Like floating on a cloud — 2017 TSP review

Timing the stock market, like breaking even in Atlantic City or Vegas, isn't easy. To properly time the market you need to know when to buy and when to sell, an...

Timing the stock market—knowing when to buy and when to sell—is an art , not a science. It works in theory (especially in hindsight) more often than in practice. Did you predict the mistaken missile alert in Hawaii would happen and, if so, how the market would react to it?

Today’s guest on our Your Turn radio show (10 a.m. EST) is Arthur Stein. He’s a CFP in the Washington area. Many of his clients are active or retired feds. A couple are self-made TSP millionaires. Stein is going to review how the TSP did in 2017 and offer tips on what you should and should not be doing. He suggested the “Like Floating on a Cloud’ headline. Here’s his introduction for today’s show:

“Ah, floating on a cloud. Gradually going higher without many bumps. Like the TSP funds in 2017.”

“At the beginning of 2017, a common view among market commentators was that the stock market would not repeat the strong returns in 2016. Problems mentioned included political turmoil in the US, Brexit, conflicts in the Middle East, North Korea’s weapons buildup, Chinese debt, etc.”

“But global stock markets defied predictions, even though those problems persisted. Major stock indices in the US and other countries posted strong returns for the year. Stock market volatility was at historic lows. The TSP Funds reflected this.”

“Important trends included:

  • Solid returns for US stock Funds (C and S) but even better returns for the International Fund (I);
  • Positive returns for bond Funds (F and G);
  • Historically low volatility for US stocks;
  • Little reaction by US stock markets to political and economic uncertainties;
  • Continuing growth in the US and international economies;
  • Faster than expected growth in corporate earnings; and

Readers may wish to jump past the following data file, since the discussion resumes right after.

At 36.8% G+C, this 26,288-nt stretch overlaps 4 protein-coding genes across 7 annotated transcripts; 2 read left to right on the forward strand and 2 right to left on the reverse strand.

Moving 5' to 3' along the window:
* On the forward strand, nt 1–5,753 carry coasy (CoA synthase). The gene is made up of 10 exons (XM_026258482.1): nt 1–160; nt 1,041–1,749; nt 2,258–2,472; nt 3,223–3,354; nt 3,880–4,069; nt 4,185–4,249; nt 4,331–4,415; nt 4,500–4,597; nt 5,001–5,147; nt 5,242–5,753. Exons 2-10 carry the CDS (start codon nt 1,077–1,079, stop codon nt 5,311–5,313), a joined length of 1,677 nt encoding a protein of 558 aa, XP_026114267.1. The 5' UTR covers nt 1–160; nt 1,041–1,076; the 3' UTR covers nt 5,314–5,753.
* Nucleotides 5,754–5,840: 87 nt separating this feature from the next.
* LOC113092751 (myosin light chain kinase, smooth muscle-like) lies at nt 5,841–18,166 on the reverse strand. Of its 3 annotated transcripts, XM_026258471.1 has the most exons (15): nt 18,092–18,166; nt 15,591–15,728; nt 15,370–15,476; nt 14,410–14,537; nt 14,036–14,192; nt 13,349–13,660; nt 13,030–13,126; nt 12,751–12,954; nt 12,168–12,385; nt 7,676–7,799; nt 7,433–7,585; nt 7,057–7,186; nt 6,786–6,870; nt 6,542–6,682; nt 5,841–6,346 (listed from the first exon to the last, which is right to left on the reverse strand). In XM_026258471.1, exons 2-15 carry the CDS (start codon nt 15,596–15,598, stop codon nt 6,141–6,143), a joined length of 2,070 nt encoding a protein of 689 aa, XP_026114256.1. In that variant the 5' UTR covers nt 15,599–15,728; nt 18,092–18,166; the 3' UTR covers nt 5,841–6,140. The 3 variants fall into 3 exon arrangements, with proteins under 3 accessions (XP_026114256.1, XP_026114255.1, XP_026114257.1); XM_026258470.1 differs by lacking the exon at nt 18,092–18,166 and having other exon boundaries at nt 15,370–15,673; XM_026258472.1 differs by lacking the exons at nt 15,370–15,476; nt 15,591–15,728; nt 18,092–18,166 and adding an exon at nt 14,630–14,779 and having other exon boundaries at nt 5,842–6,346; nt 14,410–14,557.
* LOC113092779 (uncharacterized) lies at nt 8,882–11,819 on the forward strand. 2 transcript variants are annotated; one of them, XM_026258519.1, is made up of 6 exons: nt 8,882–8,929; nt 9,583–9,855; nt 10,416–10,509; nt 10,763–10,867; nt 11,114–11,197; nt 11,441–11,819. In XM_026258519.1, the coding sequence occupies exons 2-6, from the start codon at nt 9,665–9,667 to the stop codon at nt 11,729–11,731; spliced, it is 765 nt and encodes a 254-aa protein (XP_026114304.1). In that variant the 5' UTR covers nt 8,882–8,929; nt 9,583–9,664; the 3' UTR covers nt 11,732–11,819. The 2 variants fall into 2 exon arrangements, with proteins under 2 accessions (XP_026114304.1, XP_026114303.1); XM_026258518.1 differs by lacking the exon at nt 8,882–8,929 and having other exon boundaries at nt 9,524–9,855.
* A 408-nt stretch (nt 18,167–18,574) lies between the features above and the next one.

• Continued low interest rates and low inflation.”

“Returns were excellent for all the TSP stock funds. The I (international) fund outperformed all TSP funds; its first good year since 2013.”


“The not-so-good news is that stock markets are overdue for major and even minor stock declines. Based upon historical averages, the stock market declined 5 percent three times per year and more than 20 percent every 3.5 years. Currently, there has been no 5 percent decline in more than a year and no 20 percent or greater decline in almost nine years.”

“Bond prices are also at historic highs and have been for some time. That is why interest rates are low. If (or when) bond prices drop, the F (but not the G) Fund will decrease in value.”

“Past performance is no guarantee of future performance. The stock and bond markets could begin declining tomorrow or not for years into the future. We don’t know.”

“My approach is to deal with what has happened and not what I or market commentators think will happen. Attempting to predict markets requires investors to not only accurately forecast future events but also predict how markets will react to those events.”

“Market timing (selling in advance of a market decline and buying back in before stocks recover) requires two difficult forecasts: when is the market going to decline and when will it start going back up. No forecaster has a consistently good record predicting either event. It also requires the nerves to buy stocks when the market is crashing and other investors are selling.”

“Therefore, I use diversification and discipline rather than predictions and market timing. Instead of making predictions about future events, I help my investment clients choose an allocation between stocks and bonds and maintain it.”

“‘Maintain,’ as in:
• Selling stock investments (individual stocks, mutual funds and ETFs) when prices are so high that the stock/bond allocation is overweight stocks. Then use the proceeds to buy bond investments.
• When stocks decline to the point that the allocation is underweight stocks, sell bond investments and use the proceeds to buy stocks.”

“That means selling high and buying low. Sounds like a reasonable strategy to me.”

Arthur Stein, CFP®

Nearly Useless Factoid

By David Thornton

Dr. Seuss wrote “Green Eggs and Ham” on a bet that he couldn’t write a book with fifty or fewer distinct words.


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